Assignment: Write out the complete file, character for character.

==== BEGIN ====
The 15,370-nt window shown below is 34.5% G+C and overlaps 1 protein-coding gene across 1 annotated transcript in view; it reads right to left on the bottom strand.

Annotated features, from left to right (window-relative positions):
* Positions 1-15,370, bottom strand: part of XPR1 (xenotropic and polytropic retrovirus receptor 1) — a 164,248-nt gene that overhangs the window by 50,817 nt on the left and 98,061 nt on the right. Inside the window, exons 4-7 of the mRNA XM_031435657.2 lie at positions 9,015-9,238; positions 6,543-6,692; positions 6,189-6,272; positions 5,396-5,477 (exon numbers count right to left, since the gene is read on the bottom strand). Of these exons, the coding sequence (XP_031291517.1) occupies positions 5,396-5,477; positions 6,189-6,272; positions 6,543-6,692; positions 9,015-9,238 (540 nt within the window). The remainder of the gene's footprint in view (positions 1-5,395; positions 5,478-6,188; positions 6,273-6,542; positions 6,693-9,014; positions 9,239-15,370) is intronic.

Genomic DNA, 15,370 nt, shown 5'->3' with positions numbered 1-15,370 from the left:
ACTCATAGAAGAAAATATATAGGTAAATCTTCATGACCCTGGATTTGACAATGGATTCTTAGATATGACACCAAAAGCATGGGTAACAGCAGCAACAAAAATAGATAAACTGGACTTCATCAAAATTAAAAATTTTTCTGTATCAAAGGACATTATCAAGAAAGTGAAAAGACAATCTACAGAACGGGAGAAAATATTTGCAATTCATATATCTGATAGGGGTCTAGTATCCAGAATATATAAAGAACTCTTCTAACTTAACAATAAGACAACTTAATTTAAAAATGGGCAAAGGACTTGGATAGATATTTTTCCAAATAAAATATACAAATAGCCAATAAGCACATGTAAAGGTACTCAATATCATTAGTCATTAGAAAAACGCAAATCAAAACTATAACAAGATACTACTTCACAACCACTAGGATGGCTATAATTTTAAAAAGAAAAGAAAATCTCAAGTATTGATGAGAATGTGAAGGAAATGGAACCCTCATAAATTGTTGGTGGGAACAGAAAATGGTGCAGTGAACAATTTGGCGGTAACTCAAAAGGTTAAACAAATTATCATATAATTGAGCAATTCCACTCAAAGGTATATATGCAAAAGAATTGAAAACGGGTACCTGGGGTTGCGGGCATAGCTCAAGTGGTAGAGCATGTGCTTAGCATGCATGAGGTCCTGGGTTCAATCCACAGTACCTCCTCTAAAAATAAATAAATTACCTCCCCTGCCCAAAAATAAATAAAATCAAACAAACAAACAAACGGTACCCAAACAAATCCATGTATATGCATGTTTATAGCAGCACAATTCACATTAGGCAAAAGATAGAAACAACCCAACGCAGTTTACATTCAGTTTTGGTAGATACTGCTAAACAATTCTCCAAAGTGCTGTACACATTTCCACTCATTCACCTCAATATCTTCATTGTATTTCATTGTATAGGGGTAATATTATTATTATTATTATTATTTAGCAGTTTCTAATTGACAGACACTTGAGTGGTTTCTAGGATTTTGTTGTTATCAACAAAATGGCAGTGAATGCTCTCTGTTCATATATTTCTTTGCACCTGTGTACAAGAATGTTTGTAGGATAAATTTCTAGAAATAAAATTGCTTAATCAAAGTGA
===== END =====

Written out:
The 15,370-nt window shown below is 34.5% G+C and overlaps 1 protein-coding gene across 1 annotated transcript in view; it reads right to left on the bottom strand.

Annotated features, from left to right (window-relative positions):
* Positions 1-15,370, bottom strand: part of XPR1 (xenotropic and polytropic retrovirus receptor 1) — a 164,248-nt gene that overhangs the window by 50,817 nt on the left and 98,061 nt on the right. Inside the window, exons 4-7 of the mRNA XM_031435657.2 lie at positions 9,015-9,238; positions 6,543-6,692; positions 6,189-6,272; positions 5,396-5,477 (exon numbers count right to left, since the gene is read on the bottom strand). Of these exons, the coding sequence (XP_031291517.1) occupies positions 5,396-5,477; positions 6,189-6,272; positions 6,543-6,692; positions 9,015-9,238 (540 nt within the window). The remainder of the gene's footprint in view (positions 1-5,395; positions 5,478-6,188; positions 6,273-6,542; positions 6,693-9,014; positions 9,239-15,370) is intronic.

Genomic DNA, 15,370 nt, shown 5'->3' with positions numbered 1-15,370 from the left:
ACTCATAGAAGAAAATATATAGGTAAATCTTCATGACCCTGGATTTGACAATGGATTCTTAGATATGACACCAAAAGCATGGGTAACAGCAGCAACAAAAATAGATAAACTGGACTTCATCAAAATTAAAAATTTTTCTGTATCAAAGGACATTATCAAGAAAGTGAAAAGACAATCTACAGAACGGGAGAAAATATTTGCAATTCATATATCTGATAGGGGTCTAGTATCCAGAATATATAAAGAACTCTTCTAACTTAACAATAAGACAACTTAATTTAAAAATGGGCAAAGGACTTGGATAGATATTTTTCCAAATAAAATATACAAATAGCCAATAAGCACATGTAAAGGTACTCAATATCATTAGTCATTAGAAAAACGCAAATCAAAACTATAACAAGATACTACTTCACAACCACTAGGATGGCTATAATTTTAAAAAGAAAAGAAAATCTCAAGTATTGATGAGAATGTGAAGGAAATGGAACCCTCATAAATTGTTGGTGGGAACAGAAAATGGTGCAGTGAACAATTTGGCGGTAACTCAAAAGGTTAAACAAATTATCATATAATTGAGCAATTCCACTCAAAGGTATATATGCAAAAGAATTGAAAACGGGTACCTGGGGTTGCGGGCATAGCTCAAGTGGTAGAGCATGTGCTTAGCATGCATGAGGTCCTGGGTTCAATCCACAGTACCTCCTCTAAAAATAAATAAATTACCTCCCCTGCCCAAAAATAAATAAAATCAAACAAACAAACAAACGGTACCCAAACAAATCCATGTATATGCATGTTTATAGCAGCACAATTCACATTAGGCAAAAGATAGAAACAACCCAACGCAGTTTACATTCAGTTTTGGTAGATACTGCTAAACAATTCTCCAAAGTGCTGTACACATTTCCACTCATTCACCTCAATATCTTCATTGTATTTCATTGTATAGGGGTAATATTATTATTATTATTATTATTTAGCAGTTTCTAATTGACAGACACTTGAGTGGTTTCTAGGATTTTGTTGTTATCAACAAAATGGCAGTGAATGCTCTCTGTTCATATATTTCTTTGCACCTGTGTACAAGAATGTTTGTAGGATAAATTTCTAGAAATAAAATTGCTTAATCAAAGTGA